Dear Carolyn: My husband’s sister conducted a two-year affair and her marriage ended. Sister blames Ex for the failure of their marriage, refuses to admit to the affair (even after moving in with her lover), stalks Ex’s dates and otherwise harasses Ex, continually cancels her days with her children and disparages her own children to Ex.
Because Ex has always acted like a brother to my husband, and because we want to be a source of stability for the children, we remain close to Ex.
We also believe Sister’s behavior indicates a need for help, but she refuses therapy.
Sister tries to disrupt our time with Ex and children, screaming and crying that our relationship with Ex is “preventing her from moving on with her life.” Now she is using social media to tell everyone we have supported Ex’s “planned scheme to cut her off from friends and family.”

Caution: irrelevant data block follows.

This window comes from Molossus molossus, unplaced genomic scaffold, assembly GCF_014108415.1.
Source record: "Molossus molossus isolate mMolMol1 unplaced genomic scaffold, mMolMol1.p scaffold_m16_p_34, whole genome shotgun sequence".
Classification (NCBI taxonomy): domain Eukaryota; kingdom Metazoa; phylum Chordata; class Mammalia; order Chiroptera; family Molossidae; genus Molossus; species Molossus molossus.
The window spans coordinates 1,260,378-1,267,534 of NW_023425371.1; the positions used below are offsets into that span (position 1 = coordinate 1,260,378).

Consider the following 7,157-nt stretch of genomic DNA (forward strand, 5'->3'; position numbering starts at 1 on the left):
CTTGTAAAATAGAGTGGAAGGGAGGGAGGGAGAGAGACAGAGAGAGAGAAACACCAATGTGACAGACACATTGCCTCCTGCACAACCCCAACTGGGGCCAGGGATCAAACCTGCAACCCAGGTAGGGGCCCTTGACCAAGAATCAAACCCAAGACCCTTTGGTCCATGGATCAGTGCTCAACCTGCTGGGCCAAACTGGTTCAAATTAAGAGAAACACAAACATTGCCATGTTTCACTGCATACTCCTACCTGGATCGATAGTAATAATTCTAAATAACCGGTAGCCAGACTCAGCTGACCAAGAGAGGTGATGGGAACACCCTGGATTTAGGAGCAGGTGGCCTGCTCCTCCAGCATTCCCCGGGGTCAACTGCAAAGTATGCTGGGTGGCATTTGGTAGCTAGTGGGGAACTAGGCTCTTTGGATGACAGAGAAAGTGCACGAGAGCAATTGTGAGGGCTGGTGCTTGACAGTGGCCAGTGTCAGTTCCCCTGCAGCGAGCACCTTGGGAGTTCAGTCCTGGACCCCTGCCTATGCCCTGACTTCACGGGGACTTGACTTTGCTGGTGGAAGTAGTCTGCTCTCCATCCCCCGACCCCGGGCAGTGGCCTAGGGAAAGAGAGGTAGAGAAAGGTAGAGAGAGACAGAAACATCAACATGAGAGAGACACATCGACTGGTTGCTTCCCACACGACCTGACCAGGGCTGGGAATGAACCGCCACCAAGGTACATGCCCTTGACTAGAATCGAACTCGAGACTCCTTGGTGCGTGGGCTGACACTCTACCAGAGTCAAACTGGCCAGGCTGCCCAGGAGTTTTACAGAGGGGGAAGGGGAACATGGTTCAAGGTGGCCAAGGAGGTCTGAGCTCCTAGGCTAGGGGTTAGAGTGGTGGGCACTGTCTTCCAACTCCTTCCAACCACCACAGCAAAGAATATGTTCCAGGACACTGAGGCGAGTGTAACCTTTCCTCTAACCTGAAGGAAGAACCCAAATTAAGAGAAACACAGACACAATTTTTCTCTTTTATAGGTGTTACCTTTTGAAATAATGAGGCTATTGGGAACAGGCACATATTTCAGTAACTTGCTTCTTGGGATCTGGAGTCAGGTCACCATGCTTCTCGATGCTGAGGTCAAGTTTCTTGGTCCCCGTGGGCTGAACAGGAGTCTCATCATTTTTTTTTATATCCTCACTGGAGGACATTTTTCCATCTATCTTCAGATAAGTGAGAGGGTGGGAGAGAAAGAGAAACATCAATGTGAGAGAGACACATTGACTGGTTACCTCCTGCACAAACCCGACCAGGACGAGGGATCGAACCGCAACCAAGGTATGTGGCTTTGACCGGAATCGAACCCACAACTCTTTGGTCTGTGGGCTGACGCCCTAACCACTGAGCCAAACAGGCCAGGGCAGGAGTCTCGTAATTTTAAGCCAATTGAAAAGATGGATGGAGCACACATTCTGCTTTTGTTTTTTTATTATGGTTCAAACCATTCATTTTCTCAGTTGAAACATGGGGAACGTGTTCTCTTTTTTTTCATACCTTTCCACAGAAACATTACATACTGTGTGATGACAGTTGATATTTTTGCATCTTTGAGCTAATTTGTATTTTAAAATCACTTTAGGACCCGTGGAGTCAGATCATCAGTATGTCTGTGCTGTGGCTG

We have never disclosed her affair to anyone. I don’t know if revealing some details would sound alarms to others who may also encourage her to seek help. Any advice? Ex’s lawyer has all of the details, but Ex, and we, are concerned about taking any steps that would expose the details to the kids. – Balancing Defense and Blame
You use “defense” in your signature, but Sister’s instability clears your name of her charges. She and the kids are far more at risk than your reputation is.
Enlisting others is a good idea, to help Sister get help. The affair is but one detail of many in her public cry for help, so you can sound the alarm without it.
Please also urge Ex to add a good family therapist to his roster of professionals. Continue updating the lawyer, yes, but a mental-health professional is the one you want making the call on how best to protect these kids.
sponsored You’ve probably heard of co-ops: food co-ops, childcare co-ops, housing co-ops, energy co-ops.